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“Women Make the News”

Johanna Martinsson's picture

This month, thousands of events are taking place around the world to celebrate women and their economic, political and social accomplishments.  Also, this year is extra special since it marks the 100th anniversary of the International Women’s Day.  In 1911, more than a million people took to the streets in several countries to campaign for women’s rights, including the right to vote.  Today, the International Women’s Day, March 8, is an official holiday in many countries, and the celebration extends throughout the month in many places.  Just a few years ago, for example, the U.S. declared the month of March Women’s History month.

A noteworthy initiative, and relevant to the discussions on this blog, is UNESCO’s “Women Make the News” initiative, which launches a global campaign each year during this time.  Women Make the News is a global initiative that advocates for equality in the media.  Specifically, the initiative seeks news coverage that is well balanced and represents the interests and perspectives of both men and women, and an equal balance of male and female producers.

The theme of this year’s campaign is “Media and Information Literacy (MIL) and Gender."  The campaign aims to highlight the importance of building media and information literate societies to create a better understanding among men and women about gender perspectives in media and information systems.  The initiative points out that in the past few years there has been much emphasis among global stakeholders on the supply side of gender equality in the media, such as promoting fair and well-balanced representation.  While this is important, the campaign sees the opportunity to also emphasize the demand side, which would include empowering women to engage with the media.

For this purpose, UNESCO aims to promote MIL in formal and informal education systems through the soon-to-be-released “Model Media and Information Literacy Curriculum for Teacher Education.”  They have also produced a handbook, in partnership with the Commonwealth Broadcasting Association, entitled “Guidelines for Broadcasters on Promoting User-generated Content and Media and Information Literacy.”  The handbook includes practical suggestions on media content and MIL for both media organizations and users.  It’s currently being piloted by The Asia-Pacific Broadcasting Union (ABU).

The under-representation of women in the media is of serious concern and ought to be addressed.  Another major concern that’s been in the news lately is sexual violence against female journalists.  However, there’s little data on these incidents.  According to the Committee to Protect Journalists (CPJ), sexual assaults are usually not reported, because journalists don’t necessarily want to share this information.  This threat, however, could potentially scare some women from taking up the profession.  For women to actively engage with the media, as users and producers, they must feel that they are in a safe environment.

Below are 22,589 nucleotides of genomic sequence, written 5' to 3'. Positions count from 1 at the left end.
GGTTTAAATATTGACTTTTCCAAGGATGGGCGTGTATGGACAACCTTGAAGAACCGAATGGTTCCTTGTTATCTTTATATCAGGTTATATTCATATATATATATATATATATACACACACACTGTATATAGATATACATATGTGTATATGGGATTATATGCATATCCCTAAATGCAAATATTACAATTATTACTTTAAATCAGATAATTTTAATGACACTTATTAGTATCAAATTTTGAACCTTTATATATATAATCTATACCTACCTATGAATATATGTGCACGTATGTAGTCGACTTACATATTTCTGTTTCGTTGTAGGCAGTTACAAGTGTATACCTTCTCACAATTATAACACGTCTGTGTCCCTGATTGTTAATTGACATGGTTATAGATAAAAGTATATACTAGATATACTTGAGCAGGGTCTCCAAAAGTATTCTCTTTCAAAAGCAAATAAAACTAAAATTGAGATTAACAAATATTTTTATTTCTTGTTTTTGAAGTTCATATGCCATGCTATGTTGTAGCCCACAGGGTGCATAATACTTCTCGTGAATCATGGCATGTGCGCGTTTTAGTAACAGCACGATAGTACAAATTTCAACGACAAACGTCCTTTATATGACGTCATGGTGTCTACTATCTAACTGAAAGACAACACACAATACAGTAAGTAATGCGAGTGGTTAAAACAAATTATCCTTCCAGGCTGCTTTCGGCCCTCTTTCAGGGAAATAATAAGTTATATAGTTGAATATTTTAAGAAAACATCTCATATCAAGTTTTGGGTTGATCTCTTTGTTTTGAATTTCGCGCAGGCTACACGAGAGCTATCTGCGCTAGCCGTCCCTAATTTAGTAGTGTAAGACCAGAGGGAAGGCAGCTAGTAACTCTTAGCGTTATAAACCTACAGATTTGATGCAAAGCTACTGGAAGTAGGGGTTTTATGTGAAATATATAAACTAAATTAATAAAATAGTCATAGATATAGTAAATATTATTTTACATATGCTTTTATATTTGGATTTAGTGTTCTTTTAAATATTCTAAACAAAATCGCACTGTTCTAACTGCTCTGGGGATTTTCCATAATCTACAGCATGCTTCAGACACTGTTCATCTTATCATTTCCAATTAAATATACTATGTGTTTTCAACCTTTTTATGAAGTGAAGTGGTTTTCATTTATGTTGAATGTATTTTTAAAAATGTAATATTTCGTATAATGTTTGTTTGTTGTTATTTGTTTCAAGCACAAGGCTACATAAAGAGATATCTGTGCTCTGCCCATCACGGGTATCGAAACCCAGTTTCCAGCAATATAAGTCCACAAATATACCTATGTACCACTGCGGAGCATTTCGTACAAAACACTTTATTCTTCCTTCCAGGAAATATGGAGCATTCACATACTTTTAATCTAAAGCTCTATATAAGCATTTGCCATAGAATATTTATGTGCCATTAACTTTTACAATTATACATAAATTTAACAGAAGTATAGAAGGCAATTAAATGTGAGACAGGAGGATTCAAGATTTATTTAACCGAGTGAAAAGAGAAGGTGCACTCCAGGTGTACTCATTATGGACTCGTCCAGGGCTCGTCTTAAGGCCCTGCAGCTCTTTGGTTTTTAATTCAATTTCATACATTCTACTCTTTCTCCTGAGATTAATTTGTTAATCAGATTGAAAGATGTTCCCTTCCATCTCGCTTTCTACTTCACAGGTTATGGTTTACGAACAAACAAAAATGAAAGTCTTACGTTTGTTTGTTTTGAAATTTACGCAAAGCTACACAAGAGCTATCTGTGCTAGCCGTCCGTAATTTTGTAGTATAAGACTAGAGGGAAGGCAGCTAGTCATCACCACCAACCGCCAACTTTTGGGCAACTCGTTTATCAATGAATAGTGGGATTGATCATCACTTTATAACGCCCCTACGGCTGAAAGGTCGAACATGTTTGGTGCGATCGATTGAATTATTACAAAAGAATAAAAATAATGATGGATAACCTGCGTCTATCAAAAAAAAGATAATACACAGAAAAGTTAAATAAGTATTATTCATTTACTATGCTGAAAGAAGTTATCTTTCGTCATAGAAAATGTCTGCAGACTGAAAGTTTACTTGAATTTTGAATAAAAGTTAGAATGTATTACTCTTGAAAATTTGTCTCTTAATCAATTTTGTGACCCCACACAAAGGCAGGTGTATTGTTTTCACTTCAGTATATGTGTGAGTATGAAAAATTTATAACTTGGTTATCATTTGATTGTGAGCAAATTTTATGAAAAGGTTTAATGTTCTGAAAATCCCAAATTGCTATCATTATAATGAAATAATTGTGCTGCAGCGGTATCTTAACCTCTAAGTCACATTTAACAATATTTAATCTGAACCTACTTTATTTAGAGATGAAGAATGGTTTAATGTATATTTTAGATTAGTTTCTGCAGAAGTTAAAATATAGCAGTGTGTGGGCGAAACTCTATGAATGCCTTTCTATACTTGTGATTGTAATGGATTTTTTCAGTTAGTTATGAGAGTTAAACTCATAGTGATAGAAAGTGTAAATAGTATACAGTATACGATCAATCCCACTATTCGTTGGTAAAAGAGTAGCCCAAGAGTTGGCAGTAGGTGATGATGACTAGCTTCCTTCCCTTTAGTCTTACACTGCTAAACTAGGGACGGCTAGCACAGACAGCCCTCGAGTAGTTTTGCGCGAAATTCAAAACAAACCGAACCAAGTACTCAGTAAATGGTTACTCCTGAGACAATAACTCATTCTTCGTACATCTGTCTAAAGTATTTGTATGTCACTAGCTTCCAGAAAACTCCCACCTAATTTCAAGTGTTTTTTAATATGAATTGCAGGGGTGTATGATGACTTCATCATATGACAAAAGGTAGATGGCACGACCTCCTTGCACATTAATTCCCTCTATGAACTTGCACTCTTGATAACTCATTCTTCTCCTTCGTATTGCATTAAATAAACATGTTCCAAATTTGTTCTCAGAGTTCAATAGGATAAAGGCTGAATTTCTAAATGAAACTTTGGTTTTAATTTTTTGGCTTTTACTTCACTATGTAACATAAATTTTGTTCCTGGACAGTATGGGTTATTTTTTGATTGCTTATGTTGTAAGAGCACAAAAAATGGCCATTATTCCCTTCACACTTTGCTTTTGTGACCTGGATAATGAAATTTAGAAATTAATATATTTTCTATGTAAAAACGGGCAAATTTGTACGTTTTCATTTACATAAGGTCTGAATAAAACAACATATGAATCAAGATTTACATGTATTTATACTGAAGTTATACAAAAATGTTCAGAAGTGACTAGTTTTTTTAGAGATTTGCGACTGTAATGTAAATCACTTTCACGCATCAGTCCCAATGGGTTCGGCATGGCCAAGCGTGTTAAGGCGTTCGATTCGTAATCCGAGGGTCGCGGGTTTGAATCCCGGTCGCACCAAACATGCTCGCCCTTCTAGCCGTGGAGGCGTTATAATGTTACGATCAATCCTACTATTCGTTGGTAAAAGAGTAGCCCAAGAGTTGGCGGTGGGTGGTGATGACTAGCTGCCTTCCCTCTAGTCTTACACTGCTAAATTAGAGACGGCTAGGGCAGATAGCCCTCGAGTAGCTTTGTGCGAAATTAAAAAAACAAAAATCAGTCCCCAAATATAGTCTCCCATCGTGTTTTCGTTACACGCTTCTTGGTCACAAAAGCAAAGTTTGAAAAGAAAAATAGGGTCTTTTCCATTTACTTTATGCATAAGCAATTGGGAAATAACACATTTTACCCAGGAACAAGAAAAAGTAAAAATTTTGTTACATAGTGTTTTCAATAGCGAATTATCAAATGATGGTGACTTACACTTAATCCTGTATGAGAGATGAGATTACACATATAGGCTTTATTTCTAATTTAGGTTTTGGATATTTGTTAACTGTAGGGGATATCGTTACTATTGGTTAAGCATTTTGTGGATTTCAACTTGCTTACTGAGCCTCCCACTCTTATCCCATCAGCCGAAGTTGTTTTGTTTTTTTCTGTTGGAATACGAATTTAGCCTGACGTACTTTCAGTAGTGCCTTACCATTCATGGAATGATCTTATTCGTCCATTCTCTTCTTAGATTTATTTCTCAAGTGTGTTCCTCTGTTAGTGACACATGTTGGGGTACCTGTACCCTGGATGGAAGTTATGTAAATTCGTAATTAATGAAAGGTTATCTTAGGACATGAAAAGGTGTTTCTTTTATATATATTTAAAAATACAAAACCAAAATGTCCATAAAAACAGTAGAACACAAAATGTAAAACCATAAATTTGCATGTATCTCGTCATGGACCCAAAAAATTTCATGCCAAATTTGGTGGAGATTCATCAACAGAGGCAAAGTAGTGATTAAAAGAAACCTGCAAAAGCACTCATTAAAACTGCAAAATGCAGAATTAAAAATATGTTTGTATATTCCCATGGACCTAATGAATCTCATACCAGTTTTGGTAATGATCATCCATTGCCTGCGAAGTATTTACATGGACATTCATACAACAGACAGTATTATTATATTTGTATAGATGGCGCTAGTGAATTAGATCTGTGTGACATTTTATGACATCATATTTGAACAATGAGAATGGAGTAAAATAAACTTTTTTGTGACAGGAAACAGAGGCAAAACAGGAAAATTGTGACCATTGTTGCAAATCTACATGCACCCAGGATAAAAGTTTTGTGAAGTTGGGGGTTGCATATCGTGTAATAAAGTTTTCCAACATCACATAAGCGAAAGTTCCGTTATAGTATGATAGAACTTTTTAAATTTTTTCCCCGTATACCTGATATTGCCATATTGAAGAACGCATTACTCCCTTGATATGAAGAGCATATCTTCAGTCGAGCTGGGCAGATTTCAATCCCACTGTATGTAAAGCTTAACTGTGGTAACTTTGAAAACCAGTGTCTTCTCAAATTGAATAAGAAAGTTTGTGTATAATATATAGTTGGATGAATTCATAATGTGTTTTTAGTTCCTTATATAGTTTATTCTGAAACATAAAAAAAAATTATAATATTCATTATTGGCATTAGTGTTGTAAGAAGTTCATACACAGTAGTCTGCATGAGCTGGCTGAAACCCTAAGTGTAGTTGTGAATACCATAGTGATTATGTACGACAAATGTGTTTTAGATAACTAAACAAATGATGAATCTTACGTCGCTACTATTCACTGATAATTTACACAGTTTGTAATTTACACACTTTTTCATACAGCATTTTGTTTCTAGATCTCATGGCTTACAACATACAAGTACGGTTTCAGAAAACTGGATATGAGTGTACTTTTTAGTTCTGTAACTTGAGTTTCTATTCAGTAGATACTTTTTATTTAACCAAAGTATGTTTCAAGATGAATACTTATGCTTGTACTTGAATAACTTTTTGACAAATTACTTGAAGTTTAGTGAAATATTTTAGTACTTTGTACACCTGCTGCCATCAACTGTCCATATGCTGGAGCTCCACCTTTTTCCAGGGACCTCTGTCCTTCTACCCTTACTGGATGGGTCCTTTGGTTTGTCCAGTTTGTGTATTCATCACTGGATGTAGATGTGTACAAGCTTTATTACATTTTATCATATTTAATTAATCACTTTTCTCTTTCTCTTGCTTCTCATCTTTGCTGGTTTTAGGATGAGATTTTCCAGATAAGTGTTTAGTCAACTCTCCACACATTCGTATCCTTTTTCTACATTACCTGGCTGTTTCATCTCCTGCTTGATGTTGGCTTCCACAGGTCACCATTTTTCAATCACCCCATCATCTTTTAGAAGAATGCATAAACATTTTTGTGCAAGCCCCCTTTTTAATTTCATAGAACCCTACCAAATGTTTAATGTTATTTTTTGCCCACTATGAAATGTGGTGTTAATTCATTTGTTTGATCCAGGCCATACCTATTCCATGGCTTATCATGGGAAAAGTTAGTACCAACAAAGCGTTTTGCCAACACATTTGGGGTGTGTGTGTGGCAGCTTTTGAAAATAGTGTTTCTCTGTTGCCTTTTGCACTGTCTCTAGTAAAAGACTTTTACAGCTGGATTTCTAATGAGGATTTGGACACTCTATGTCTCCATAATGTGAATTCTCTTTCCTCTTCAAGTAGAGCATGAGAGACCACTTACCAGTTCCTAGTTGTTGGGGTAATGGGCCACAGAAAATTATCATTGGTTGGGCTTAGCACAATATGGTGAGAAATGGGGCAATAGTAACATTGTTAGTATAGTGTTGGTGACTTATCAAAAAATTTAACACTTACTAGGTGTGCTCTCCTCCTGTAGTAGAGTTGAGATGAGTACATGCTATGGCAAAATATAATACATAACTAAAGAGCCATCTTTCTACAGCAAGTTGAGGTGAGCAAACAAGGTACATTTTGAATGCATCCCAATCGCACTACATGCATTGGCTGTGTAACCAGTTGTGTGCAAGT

A comprehensive global report on the status of women in the news media will be released and discussed at the International Women Media Leaders (IWMF) conference in Washington DC, on March 22-25, 2011. The report will include an analysis of data from 500 broadcast and print companies from 59 countries about the challenges women are facing in the news media.  The assumption that the under-representation of women in the media is a problem in mostly developing nations is not true. There is an existing gender gap in some of the most developed nations in the world.  For example, according to the National Organization for Women in the U.S, “only one in four communication/media jobs created between 1990 and 2005 were filled by women.” 

Media and Information Literacy (MIL) is critical and can help promote gender responsiveness in the media.  The skills acquired through MIL, such as critical thinking, problem solving and communicative skills, can empower women and men to become more active users and producers of media, help them identify faulty media structures as well as appreciate and demand better media and information systems.  While MIL is becoming more and more recognized as a crucial means of fostering an informed and active citizenry, it has a long way to go before it becomes an integral part in formal and informal educational programs. Thus, much more needs to be done to demonstrate the importance of MIL, and campaigns like the one discussed need our full support.

This month, Women Make the News provides an opportunity to discuss issues pertaining to gender and MIL on its website.  The initiative invites everyone working on media issues to join the campaign, and share thoughts, ideas, and recommendations, by March 30.  Contributions will be posted on the website, and also used to support the decision for UNESCO’s future MIL activities.

 

Photo Credit: Internews Network (on Flickr)

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Comments

Great post! Thanks Johanna for highlighting this very interesting UNESCO initiative for Women's Day. Media literacy and informed citizenship start with inclusion in the classroom and investing in the education of 1+ billion girls is a great place to start. http://blogs.worldbank.org/education/educating-1-billion-girls-will-make-the-difference-for-women-s-equality

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